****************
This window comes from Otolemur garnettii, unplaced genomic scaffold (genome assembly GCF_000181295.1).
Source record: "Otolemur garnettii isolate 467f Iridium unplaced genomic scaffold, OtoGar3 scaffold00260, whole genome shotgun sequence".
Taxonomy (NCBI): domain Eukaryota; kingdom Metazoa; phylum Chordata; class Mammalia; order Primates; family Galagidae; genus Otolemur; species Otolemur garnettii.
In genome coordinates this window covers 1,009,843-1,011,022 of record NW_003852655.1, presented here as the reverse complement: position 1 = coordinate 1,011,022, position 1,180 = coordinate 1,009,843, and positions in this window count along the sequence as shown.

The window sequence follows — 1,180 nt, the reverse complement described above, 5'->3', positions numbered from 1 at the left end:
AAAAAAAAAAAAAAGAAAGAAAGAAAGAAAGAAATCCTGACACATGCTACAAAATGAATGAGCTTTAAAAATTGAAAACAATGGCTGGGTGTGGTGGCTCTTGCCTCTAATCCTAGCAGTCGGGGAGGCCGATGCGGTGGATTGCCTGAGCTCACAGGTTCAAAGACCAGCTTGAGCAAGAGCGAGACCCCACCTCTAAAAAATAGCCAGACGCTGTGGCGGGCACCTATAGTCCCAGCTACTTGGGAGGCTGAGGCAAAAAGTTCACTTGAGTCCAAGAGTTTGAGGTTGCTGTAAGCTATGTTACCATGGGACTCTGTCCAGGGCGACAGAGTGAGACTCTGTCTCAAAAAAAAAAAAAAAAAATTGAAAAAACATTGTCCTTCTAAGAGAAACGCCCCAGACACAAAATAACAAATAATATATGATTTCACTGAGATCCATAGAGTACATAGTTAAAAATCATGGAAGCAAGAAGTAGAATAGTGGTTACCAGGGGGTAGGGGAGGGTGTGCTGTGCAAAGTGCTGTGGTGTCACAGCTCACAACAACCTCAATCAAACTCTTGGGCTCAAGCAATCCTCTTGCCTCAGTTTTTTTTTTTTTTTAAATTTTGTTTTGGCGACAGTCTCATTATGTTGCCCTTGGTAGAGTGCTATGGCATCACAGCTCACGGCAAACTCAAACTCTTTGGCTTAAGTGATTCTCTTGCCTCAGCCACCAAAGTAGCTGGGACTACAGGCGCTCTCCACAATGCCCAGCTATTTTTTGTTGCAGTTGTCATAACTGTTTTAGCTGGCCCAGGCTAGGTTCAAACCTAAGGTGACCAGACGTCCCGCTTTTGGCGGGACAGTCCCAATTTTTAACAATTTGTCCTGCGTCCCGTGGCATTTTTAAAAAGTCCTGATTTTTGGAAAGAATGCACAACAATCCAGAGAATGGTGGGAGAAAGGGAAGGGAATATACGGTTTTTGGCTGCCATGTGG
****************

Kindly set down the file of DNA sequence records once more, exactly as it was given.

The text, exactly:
This window comes from Otolemur garnettii, unplaced genomic scaffold (genome assembly GCF_000181295.1).
Source record: "Otolemur garnettii isolate 467f Iridium unplaced genomic scaffold, OtoGar3 scaffold00260, whole genome shotgun sequence".
Taxonomy (NCBI): domain Eukaryota; kingdom Metazoa; phylum Chordata; class Mammalia; order Primates; family Galagidae; genus Otolemur; species Otolemur garnettii.
In genome coordinates this window covers 1,009,843-1,011,022 of record NW_003852655.1, presented here as the reverse complement: position 1 = coordinate 1,011,022, position 1,180 = coordinate 1,009,843, and positions in this window count along the sequence as shown.

The window sequence follows — 1,180 nt, the reverse complement described above, 5'->3', positions numbered from 1 at the left end:
AAAAAAAAAAAAAAGAAAGAAAGAAAGAAAGAAATCCTGACACATGCTACAAAATGAATGAGCTTTAAAAATTGAAAACAATGGCTGGGTGTGGTGGCTCTTGCCTCTAATCCTAGCAGTCGGGGAGGCCGATGCGGTGGATTGCCTGAGCTCACAGGTTCAAAGACCAGCTTGAGCAAGAGCGAGACCCCACCTCTAAAAAATAGCCAGACGCTGTGGCGGGCACCTATAGTCCCAGCTACTTGGGAGGCTGAGGCAAAAAGTTCACTTGAGTCCAAGAGTTTGAGGTTGCTGTAAGCTATGTTACCATGGGACTCTGTCCAGGGCGACAGAGTGAGACTCTGTCTCAAAAAAAAAAAAAAAAAATTGAAAAAACATTGTCCTTCTAAGAGAAACGCCCCAGACACAAAATAACAAATAATATATGATTTCACTGAGATCCATAGAGTACATAGTTAAAAATCATGGAAGCAAGAAGTAGAATAGTGGTTACCAGGGGGTAGGGGAGGGTGTGCTGTGCAAAGTGCTGTGGTGTCACAGCTCACAACAACCTCAATCAAACTCTTGGGCTCAAGCAATCCTCTTGCCTCAGTTTTTTTTTTTTTTTAAATTTTGTTTTGGCGACAGTCTCATTATGTTGCCCTTGGTAGAGTGCTATGGCATCACAGCTCACGGCAAACTCAAACTCTTTGGCTTAAGTGATTCTCTTGCCTCAGCCACCAAAGTAGCTGGGACTACAGGCGCTCTCCACAATGCCCAGCTATTTTTTGTTGCAGTTGTCATAACTGTTTTAGCTGGCCCAGGCTAGGTTCAAACCTAAGGTGACCAGACGTCCCGCTTTTGGCGGGACAGTCCCAATTTTTAACAATTTGTCCTGCGTCCCGTGGCATTTTTAAAAAGTCCTGATTTTTGGAAAGAATGCACAACAATCCAGAGAATGGTGGGAGAAAGGGAAGGGAATATACGGTTTTTGGCTGCCATGTGG